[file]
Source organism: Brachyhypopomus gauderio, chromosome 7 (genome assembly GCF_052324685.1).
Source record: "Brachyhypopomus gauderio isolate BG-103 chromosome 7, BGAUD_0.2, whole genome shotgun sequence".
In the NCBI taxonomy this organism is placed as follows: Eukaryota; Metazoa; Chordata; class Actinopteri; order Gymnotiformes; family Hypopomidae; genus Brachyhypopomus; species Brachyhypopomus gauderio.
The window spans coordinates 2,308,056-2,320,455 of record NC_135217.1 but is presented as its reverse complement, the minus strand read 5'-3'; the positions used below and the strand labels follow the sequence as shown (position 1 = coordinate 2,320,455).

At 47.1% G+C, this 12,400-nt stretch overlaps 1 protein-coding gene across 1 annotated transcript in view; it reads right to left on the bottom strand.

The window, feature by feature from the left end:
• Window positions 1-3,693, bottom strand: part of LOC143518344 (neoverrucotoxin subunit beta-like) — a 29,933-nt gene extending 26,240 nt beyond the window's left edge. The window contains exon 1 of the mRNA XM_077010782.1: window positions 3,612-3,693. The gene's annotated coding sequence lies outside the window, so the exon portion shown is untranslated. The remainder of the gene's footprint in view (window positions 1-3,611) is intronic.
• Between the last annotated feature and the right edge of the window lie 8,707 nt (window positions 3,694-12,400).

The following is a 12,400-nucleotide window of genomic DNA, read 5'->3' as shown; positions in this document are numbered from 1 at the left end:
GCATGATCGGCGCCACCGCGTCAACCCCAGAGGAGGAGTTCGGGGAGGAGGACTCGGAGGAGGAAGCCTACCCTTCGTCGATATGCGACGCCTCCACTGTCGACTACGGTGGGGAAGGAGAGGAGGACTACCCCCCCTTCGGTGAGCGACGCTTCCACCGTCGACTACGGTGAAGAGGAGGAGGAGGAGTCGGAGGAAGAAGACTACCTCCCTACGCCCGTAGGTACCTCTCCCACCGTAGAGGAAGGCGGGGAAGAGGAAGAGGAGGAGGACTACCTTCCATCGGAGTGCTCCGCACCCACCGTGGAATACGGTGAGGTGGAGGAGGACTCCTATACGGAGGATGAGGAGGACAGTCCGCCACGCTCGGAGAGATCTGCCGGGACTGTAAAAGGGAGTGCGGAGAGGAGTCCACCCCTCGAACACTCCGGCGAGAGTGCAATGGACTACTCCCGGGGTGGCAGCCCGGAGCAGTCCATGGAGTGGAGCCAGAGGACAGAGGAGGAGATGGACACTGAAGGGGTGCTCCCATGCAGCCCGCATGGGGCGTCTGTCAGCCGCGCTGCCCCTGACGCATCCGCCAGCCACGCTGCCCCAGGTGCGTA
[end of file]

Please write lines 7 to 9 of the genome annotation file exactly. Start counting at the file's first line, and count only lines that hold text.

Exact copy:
• Window positions 1-3,693, bottom strand: part of LOC143518344 (neoverrucotoxin subunit beta-like) — a 29,933-nt gene extending 26,240 nt beyond the window's left edge. The window contains exon 1 of the mRNA XM_077010782.1: window positions 3,612-3,693. The gene's annotated coding sequence lies outside the window, so the exon portion shown is untranslated. The remainder of the gene's footprint in view (window positions 1-3,611) is intronic.
• Between the last annotated feature and the right edge of the window lie 8,707 nt (window positions 3,694-12,400).

The following is a 12,400-nucleotide window of genomic DNA, read 5'->3' as shown; positions in this document are numbered from 1 at the left end: